- Hofmann B., Dreyling L., Dal Grande F., Otte J. & Schmitt I.
- Frontiers in Microbiology
- 14: 1067906 [14 p.]
- doi: 10.3389/fmicb.2023.1067906
Introduction: Trees interact with fungi in mutualistic, saprotrophic, and
pathogenic relationships. With their extensive aboveground and belowground
structures, trees provide diverse habitats for fungi. Thus, tree species identity is an
important driver of fungal community composition in forests.
Methods: Here we investigate how forest habitat (bark surface vs. soil) and tree
species identity (deciduous vs. coniferous) affect fungal communities in two
Central European forests. We assess differences and interactions between fungal
communities associated with bark surfaces and soil, in forest plots dominated
either by Fagus sylvatica, Picea abies, or Pinus sylvestris in two study regions in
southwestern and northeastern Germany.
Results: ITS metabarcoding yielded 3,357 fungal amplicon sequence variants
(ASVs) in the northern and 6,088 in the southern region. Overall, soil communities
were 4.7 times more diverse than bark communities. Habitat type explained 48–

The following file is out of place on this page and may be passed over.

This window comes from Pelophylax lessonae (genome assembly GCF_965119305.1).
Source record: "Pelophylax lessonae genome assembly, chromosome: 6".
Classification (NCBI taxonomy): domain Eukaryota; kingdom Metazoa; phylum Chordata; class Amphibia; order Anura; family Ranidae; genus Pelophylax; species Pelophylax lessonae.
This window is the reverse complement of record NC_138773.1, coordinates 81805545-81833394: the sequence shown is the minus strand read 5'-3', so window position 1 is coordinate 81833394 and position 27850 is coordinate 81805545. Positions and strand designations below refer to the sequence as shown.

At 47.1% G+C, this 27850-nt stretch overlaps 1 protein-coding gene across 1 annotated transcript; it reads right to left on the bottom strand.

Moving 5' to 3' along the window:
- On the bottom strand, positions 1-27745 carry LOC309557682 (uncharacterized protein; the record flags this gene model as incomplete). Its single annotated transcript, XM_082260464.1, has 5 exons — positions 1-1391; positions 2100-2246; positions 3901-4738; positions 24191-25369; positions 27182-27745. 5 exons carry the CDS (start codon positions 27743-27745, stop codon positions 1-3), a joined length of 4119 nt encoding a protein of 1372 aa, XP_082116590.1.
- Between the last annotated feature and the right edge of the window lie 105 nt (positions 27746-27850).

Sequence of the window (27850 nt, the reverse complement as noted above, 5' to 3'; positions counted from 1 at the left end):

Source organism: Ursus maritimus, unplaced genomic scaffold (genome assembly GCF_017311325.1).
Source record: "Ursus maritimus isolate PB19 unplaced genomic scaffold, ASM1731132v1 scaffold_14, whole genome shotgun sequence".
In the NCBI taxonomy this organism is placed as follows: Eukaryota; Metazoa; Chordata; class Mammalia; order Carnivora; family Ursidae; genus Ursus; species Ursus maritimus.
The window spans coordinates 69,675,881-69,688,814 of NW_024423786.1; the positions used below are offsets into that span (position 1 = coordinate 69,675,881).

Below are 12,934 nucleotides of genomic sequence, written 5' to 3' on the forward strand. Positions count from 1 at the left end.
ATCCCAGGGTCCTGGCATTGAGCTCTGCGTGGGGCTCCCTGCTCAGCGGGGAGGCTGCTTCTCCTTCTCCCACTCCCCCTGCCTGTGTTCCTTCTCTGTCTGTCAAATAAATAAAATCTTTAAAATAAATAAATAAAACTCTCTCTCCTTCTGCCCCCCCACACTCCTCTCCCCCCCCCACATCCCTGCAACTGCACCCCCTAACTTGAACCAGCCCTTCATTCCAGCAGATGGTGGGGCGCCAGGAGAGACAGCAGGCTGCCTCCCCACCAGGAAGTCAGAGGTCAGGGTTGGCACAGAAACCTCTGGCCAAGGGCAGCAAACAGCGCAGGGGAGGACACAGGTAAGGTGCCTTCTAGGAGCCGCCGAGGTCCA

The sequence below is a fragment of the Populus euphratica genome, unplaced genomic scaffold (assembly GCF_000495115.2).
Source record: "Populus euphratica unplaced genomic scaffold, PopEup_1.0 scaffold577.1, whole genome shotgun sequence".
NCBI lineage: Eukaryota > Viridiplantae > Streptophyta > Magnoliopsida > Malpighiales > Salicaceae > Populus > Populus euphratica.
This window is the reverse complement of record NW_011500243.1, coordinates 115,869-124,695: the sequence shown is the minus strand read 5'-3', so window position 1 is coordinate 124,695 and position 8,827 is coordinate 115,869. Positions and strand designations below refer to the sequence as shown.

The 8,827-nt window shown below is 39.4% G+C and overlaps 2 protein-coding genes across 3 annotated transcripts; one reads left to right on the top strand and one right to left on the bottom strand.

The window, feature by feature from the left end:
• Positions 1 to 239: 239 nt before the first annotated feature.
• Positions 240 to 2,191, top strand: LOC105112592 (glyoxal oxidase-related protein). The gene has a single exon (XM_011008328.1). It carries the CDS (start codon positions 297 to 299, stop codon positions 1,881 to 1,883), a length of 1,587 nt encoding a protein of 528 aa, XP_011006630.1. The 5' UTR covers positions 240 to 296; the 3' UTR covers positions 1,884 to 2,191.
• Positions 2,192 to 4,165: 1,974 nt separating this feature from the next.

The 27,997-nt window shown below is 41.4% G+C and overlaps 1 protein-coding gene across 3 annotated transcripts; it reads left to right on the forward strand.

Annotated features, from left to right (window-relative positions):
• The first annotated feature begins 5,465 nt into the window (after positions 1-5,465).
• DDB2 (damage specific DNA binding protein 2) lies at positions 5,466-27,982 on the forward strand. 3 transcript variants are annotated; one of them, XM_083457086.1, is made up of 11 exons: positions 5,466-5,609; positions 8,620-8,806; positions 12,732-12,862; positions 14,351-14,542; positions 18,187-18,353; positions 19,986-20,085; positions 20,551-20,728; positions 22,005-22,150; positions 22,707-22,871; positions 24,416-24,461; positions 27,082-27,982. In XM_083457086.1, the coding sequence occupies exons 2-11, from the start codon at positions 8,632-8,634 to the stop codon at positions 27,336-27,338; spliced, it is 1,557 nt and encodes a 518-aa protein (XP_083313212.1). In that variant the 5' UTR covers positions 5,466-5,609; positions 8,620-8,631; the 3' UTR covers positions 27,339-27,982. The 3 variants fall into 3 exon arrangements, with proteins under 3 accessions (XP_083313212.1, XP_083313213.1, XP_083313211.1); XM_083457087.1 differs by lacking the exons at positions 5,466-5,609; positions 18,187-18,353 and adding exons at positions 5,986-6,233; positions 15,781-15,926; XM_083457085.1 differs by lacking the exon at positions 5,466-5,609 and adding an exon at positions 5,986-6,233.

69% of the variation in alpha diversity, while tree species identity explained >1–
3%. NMDS ordinations showed that habitat type and host tree species structured
the fungal communities. Overall, few fungal taxa were shared between habitats,
or between tree species, but the shared taxa were highly abundant. Network
analyses, based on co-occurrence patterns, indicate that aboveground and
belowground communities form distinct subnetworks.
Discussion: Our study suggests that habitat (bark versus soil) and tree species
identity are important factors structuring fungal communities in temperate
European forests. The aboveground (bark-associated) fungal community is
currently poorly known, including a high proportion of reads assigned to “unknown
Ascomycota” or “unknown Dothideomycetes.” The role of bark as a habitat and
reservoir of unique fungal diversity in forests has been underestimated.
Keywords: biodiversity, fungal diversity, metabarcoding, tree microbiome, rhytidome.
- Wednesday, 08 March 2023 13:47